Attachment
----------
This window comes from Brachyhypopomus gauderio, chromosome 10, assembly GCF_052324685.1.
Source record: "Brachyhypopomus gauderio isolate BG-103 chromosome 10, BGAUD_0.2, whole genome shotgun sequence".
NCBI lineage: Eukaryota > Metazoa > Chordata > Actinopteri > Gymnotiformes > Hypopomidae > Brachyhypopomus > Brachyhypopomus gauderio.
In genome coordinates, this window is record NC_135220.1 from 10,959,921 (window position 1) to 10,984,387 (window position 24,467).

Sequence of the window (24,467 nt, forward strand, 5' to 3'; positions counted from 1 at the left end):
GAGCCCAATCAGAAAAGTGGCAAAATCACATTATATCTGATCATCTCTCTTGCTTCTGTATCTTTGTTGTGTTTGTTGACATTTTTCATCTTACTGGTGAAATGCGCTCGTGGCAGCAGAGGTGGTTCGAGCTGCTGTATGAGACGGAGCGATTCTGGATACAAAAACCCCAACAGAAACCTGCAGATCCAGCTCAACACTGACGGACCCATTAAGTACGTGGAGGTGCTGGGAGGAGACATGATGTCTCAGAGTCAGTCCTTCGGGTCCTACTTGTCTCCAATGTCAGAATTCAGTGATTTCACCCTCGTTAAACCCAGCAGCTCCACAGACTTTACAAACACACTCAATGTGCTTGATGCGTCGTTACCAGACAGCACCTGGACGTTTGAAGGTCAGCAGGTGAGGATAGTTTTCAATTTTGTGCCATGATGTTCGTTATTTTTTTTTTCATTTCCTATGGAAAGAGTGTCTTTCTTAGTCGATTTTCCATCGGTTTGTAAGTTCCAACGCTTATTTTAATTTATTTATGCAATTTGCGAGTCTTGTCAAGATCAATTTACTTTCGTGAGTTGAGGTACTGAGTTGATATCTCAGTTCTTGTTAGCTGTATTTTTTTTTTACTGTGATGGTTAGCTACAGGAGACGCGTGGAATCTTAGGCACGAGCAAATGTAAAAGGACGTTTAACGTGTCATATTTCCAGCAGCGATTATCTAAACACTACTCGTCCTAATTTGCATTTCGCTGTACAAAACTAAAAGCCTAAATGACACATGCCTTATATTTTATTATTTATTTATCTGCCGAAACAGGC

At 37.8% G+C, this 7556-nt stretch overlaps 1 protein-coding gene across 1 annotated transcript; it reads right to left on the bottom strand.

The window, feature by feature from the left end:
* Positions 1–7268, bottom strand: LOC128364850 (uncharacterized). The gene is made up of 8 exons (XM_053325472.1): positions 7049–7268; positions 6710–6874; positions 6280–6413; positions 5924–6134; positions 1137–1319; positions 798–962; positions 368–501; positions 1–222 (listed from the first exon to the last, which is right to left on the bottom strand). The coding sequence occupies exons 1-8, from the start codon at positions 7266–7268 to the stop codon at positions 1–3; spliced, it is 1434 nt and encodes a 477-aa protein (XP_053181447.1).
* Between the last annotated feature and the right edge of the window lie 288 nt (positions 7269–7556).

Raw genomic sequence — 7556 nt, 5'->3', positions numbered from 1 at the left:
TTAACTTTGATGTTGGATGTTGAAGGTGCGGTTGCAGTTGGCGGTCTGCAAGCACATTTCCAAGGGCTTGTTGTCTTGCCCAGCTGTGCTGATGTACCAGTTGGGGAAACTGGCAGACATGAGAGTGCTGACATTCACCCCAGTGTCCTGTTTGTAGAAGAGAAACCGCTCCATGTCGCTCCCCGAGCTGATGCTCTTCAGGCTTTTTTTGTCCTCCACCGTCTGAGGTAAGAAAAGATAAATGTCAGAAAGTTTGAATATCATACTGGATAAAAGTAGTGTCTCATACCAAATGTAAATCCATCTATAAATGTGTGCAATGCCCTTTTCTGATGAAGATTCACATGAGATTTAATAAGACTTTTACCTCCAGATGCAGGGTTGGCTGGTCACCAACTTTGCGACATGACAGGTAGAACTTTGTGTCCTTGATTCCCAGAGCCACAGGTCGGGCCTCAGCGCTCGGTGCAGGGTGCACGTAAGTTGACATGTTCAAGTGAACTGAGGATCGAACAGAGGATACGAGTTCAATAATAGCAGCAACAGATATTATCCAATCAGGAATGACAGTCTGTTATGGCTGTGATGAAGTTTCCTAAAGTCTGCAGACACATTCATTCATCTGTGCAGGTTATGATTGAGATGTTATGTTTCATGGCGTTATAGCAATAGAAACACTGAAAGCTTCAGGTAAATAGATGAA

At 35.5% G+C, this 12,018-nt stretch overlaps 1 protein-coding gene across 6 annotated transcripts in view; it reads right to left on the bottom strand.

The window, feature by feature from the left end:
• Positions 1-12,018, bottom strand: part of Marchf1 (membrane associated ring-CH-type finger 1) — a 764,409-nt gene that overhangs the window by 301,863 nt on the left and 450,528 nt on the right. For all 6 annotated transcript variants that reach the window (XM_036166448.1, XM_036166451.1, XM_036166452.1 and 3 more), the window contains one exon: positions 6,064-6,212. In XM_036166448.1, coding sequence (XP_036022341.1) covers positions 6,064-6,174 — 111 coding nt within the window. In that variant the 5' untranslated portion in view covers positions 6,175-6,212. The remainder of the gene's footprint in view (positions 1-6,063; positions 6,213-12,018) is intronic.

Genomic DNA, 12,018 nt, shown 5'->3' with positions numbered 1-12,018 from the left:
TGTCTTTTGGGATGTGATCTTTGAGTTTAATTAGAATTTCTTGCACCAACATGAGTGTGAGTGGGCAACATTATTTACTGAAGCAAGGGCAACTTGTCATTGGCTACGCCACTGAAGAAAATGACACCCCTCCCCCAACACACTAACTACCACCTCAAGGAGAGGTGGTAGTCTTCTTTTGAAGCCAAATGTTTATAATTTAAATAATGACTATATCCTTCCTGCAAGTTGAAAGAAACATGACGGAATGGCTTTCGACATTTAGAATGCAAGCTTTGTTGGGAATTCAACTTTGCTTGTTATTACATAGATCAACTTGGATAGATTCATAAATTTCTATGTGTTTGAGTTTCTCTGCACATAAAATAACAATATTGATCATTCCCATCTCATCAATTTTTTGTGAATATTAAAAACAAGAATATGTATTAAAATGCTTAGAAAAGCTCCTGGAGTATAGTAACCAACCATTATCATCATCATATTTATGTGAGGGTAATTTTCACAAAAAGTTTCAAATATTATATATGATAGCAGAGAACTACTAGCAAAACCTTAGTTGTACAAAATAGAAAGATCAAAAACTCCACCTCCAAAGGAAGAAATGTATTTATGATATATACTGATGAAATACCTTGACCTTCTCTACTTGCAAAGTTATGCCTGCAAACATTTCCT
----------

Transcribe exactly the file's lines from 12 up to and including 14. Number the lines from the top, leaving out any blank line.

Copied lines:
TTAACTTTGATGTTGGATGTTGAAGGTGCGGTTGCAGTTGGCGGTCTGCAAGCACATTTCCAAGGGCTTGTTGTCTTGCCCAGCTGTGCTGATGTACCAGTTGGGGAAACTGGCAGACATGAGAGTGCTGACATTCACCCCAGTGTCCTGTTTGTAGAAGAGAAACCGCTCCATGTCGCTCCCCGAGCTGATGCTCTTCAGGCTTTTTTTGTCCTCCACCGTCTGAGGTAAGAAAAGATAAATGTCAGAAAGTTTGAATATCATACTGGATAAAAGTAGTGTCTCATACCAAATGTAAATCCATCTATAAATGTGTGCAATGCCCTTTTCTGATGAAGATTCACATGAGATTTAATAAGACTTTTACCTCCAGATGCAGGGTTGGCTGGTCACCAACTTTGCGACATGACAGGTAGAACTTTGTGTCCTTGATTCCCAGAGCCACAGGTCGGGCCTCAGCGCTCGGTGCAGGGTGCACGTAAGTTGACATGTTCAAGTGAACTGAGGATCGAACAGAGGATACGAGTTCAATAATAGCAGCAACAGATATTATCCAATCAGGAATGACAGTCTGTTATGGCTGTGATGAAGTTTCCTAAAGTCTGCAGACACATTCATTCATCTGTGCAGGTTATGATTGAGATGTTATGTTTCATGGCGTTATAGCAATAGAAACACTGAAAGCTTCAGGTAAATAGATGAA

At 35.5% G+C, this 12,018-nt stretch overlaps 1 protein-coding gene across 6 annotated transcripts in view; it reads right to left on the bottom strand.

The window, feature by feature from the left end: